DISCLAIMER: This essay is actually not about Wes Anderson movies (thank GOD!) but popular culture is always the easiest entry point to expressing actual human feelings, some of which I may dredge up below.
When I first saw The Royal Tenenbaums I was 15 and had no idea what to make of this thing I was watching. It was a comedy, maybe? Earlier that year my friends and I had seen comedies like Zoolander and Jay & Silent Bob Strike Back, which we knew were comedies because they made us laugh. Tenenbaums on the other hand squeezed laughter — uncomfortable laughter — between scenes of stylized and fairly graphic attempted suicide and old men contemplating the pain they’ve wrought on their families. Like I said…what in the shit was this? People create art that can scratch multiple emotional itches? One minute I’m belly-laughing at the line “You heard me, Coltrane” and the next I’m desperately holding back tears from my best friend, because Ben Stiller’s “I had a rough year, Dad” has just about flattened me. I think I understood then, instinctively, that this uncomfortable balance between funny and sad is what really makes me tick. BUT THESE SEESAW FEELINGS, MAN, THEY’RE TOO GODDAMN MUCH.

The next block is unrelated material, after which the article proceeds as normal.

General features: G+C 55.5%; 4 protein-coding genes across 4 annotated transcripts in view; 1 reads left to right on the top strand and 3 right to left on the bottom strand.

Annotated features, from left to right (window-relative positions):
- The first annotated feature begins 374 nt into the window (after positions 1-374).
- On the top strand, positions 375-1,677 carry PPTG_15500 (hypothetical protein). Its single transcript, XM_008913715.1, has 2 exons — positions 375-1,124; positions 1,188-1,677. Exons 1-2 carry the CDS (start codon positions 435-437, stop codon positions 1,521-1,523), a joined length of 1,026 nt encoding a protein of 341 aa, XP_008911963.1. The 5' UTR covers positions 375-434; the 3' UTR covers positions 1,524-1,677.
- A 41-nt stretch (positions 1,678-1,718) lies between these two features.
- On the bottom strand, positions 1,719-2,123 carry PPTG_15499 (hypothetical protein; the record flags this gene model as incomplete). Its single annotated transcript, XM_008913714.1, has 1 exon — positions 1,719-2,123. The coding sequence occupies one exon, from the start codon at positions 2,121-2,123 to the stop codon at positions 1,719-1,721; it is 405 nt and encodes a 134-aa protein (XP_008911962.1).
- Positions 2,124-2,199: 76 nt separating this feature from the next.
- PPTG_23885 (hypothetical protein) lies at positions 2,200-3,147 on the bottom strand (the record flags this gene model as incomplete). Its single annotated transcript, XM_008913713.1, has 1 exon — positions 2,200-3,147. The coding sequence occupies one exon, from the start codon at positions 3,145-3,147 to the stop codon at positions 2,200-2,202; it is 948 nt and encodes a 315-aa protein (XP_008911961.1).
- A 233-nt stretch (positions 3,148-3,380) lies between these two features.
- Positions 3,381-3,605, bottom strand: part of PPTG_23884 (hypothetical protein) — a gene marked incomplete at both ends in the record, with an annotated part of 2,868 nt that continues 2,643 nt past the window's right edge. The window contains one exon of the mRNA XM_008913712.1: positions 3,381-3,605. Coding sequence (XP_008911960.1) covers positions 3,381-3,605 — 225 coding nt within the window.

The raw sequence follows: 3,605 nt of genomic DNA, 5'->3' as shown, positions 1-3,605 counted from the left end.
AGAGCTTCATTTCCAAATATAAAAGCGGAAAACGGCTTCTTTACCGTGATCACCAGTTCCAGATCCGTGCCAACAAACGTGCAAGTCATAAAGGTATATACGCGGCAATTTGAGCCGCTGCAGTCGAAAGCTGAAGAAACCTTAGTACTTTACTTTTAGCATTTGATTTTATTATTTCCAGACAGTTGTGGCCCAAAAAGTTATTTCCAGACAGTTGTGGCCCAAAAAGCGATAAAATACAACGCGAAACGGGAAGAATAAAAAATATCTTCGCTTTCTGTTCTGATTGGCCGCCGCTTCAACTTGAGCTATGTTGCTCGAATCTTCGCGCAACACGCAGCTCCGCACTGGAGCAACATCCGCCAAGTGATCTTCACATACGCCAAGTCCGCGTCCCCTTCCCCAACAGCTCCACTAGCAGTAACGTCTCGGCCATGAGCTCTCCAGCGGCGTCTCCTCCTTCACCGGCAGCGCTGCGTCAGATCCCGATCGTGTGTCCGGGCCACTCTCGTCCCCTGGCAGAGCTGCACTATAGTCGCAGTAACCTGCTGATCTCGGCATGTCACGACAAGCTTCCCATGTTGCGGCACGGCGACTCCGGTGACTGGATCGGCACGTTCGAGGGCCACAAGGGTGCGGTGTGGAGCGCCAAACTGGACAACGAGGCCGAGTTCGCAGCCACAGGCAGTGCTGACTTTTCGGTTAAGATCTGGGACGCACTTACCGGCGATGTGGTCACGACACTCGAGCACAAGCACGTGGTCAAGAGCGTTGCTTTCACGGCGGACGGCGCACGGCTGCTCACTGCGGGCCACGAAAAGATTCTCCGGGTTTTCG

So naturally I left Tenenbaums convinced that I was somehow a “comedy” writer, and spent the next 12 years laboring under this idea. It took until Christmas this year — the time of all great revelations — to begin to fully process something I’d understood as a sophomore in high school, then deliberately swept under the rug for half my life:
- I’m not that funny.
- I’m not that sad. (If the old men aimlessly wandering the third floor of the Santa Monica Barnes & Noble have taught me anything, it’s that I am not that sad.)
What I am is caught somewhere in-between, a place where life is often most hilarious when it’s absolutely depressing and can be truly pathetic in its funniest moments. But actually embracing that nebulous terrain — i.e. conveying true vulnerability as both a writer and person — is something I was never much keen to do. Sincerity and healthy emotional growth? Who needs that?!